Feds cite alleged rogue snowmobiler David Lesh for Aspen-area incident
A man suspected of riding his snowmobile in fragile, off-limits terrain on Independence Pass on July 3 faces four petty offenses filed by the U.S. Forest Service.
David Lesh, 34, a Denver resident and founder of a Colorado-based outdoor clothing company, was cited for possessing or using a motor vehicle in a designated wilderness, prohibited to operate or possess an over-the-snow vehicle on National Forest Lands in violation of restrictions, damaging any natural feature or other property of the United States, and selling or offering for sale any merchandise or conducting any kind of work activity.
The charges were revealed Tuesday in U.S. District Court of Colorado in Grand Junction, where Lesh had his first appearance. Lesh wasn’t required to appear but was represented by Grand Junction attorney Stephen Laiche. The case was continued until June 16.
“At that hearing hopefully this matter will be resolved,” the U.S. Attorney’s Office said in a statement.
The incident came to light July 3 when Independence Pass Foundation executive director Karin Teague and two other women saw two snowmobilers close to the Upper Lost Man Trailhead off Highway 82. The women were undertaking an research project to gauge if and how bloom times are changing for alpine flowers. The men operated their snowmobiles over wet ground to reach the parking area along Highway 82, according to the women.
“There was no snow anywhere in the Lost Man Basin at all,” Teague told The Aspen Times in July. “The issue is all the damage it does to the fragile tundra.”
After the encounter was publicized, numerous people alerted The Aspen Times that Lesh had posted pictures on his Instragram and Facebook accounts about snowmobiling on Independence Pass. On Instagram, Lesh posted photos with the caption, “Independence Pass on Independence Day. That’s a first.”
While the post said he was sledding July 4, it appears it was actually a reference to his trip July 3.
The Forest Service opened an investigation in mid-July after a public outcry. The social media posts played a key role in Forest Service law enforcement officers’ decision to cite Lesh. A “probable cause statement” filed in court said the law enforcement branch of the White River National Forest received Teague’s photographs of two snowmobilers riding across “fragile high tundra” down to the Upper Lost Man Trailhead.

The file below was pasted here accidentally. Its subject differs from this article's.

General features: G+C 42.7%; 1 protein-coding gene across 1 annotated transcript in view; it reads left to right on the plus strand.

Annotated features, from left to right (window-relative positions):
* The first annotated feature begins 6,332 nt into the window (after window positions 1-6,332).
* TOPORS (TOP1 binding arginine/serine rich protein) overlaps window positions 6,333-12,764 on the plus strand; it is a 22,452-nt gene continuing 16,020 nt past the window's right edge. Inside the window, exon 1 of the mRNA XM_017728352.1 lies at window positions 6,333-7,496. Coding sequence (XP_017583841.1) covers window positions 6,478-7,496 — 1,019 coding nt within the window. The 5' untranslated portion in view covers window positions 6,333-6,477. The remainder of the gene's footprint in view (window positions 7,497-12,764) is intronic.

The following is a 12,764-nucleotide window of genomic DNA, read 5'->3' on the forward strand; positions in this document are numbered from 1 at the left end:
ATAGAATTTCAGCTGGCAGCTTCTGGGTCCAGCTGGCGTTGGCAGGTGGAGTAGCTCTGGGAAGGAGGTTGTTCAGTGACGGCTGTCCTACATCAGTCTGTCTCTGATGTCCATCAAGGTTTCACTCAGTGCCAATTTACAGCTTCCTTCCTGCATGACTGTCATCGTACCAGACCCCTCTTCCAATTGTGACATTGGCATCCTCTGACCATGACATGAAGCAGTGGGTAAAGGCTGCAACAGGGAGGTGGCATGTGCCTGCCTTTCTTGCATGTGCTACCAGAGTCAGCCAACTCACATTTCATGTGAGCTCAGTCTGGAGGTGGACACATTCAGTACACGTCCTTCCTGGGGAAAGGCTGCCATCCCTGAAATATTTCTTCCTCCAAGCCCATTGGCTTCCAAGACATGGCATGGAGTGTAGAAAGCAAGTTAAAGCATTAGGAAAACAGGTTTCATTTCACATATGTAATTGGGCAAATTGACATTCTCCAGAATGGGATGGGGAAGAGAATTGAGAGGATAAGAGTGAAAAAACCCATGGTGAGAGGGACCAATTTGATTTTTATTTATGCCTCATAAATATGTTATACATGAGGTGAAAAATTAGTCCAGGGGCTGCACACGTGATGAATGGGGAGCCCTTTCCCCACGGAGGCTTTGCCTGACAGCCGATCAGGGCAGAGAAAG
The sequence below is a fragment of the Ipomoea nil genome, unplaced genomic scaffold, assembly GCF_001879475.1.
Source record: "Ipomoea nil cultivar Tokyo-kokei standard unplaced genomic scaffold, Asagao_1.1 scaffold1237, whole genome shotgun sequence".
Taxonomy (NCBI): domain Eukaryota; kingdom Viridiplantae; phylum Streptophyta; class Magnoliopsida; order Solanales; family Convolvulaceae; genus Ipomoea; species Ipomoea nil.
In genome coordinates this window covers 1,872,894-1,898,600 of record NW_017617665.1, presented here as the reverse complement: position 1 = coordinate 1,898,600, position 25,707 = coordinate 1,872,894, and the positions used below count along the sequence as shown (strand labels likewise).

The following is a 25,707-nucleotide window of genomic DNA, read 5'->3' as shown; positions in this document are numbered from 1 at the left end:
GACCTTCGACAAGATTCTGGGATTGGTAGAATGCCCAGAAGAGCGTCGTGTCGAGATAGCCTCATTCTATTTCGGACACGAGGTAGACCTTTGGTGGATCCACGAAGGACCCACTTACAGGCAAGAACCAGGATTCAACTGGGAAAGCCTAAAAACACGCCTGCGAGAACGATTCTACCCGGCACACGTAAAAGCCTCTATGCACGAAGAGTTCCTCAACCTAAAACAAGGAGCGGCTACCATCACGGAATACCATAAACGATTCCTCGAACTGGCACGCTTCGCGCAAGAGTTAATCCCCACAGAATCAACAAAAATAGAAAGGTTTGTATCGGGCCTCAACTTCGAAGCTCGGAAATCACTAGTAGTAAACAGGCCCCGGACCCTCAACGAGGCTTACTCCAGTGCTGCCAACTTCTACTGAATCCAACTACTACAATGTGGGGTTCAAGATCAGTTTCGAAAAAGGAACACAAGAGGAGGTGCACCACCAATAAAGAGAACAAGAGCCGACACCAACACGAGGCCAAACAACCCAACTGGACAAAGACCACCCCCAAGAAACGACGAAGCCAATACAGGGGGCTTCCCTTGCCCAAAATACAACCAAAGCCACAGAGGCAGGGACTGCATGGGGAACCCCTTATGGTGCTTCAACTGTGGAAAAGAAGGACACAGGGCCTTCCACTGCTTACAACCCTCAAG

“One individual is riding a black and white striped Polaris snowmobile with a logo of ‘Virtika’ on the engine cowling,” the statement said. “The individual is wearing red pants, a gray jacket, not wearing a helmet and carrying a black backpack with white trim.”
Virtika is Lesh’s clothing company.
The law enforcement officers said the equipment, clothing and appearance of one of the men in the pictures taken by Teague were a match of the person, equipment and clothing posted on David Lesh’s Instagram account.
“The photos are consistent with the wilderness area near Independence Pass,” the statement said. “Facial features, body build, skin tone, hair color and sex of the individual match photos of David Lesh.”
The Forest Service sent a wilderness ranger July 20 to the site where the snowmobiles were spotted. The ranger “documented tracks and natural resource damage leading up the drainage that is consistent with recent illegal snowmobile activity,” the probable cause statement said. “Additionally, damage was documented in the Congressionally designated Hunter-Fryingpan Wilderness. The wilderness boundary is quite close to the parking area for the Upper Lost Man trailhead.”
The terrain from the summit of Independence Pass, where photos indicate the snowmobilers started their journey, to Upper Lost Man Trailhead makes it difficult though not necessarily impossible to avoid designated wilderness. However, snowmobiles are banned from terrain outside of a narrow Highway 82 corridor along Independence Pass and its approaches, Forest Service maps show.
The probable cause statement said Forest Service law enforcement officials viewed additional social media posts such as a YouTube video from Virtika Outerwear Co. to allegedly match Lesh and his snowmobile to the images of the snowmobiler on Independence Pass.
Forest Service officials said they would not discuss the case until it is resolved in federal court. It couldn’t be determined if a second person was cited for the July 3 snowmobile trip.
Teague said Tuesday it required a lot of work on the part of the Forest Service to get to the point where charges could be filed.
“The Forest Service took it very seriously,” she said. “I’m grateful to see they followed it through.”
The Independence Pass Foundation has an ongoing concern about illegal snowmobile travel in the corridor.
“This is what’s required to get the word out that this won’t be tolerated,” Teague said of the Lesh case.
Lesh gained notoriety again in August when he crashed landed his airplane into the Pacific Ocean. He was uninjured in that incident.
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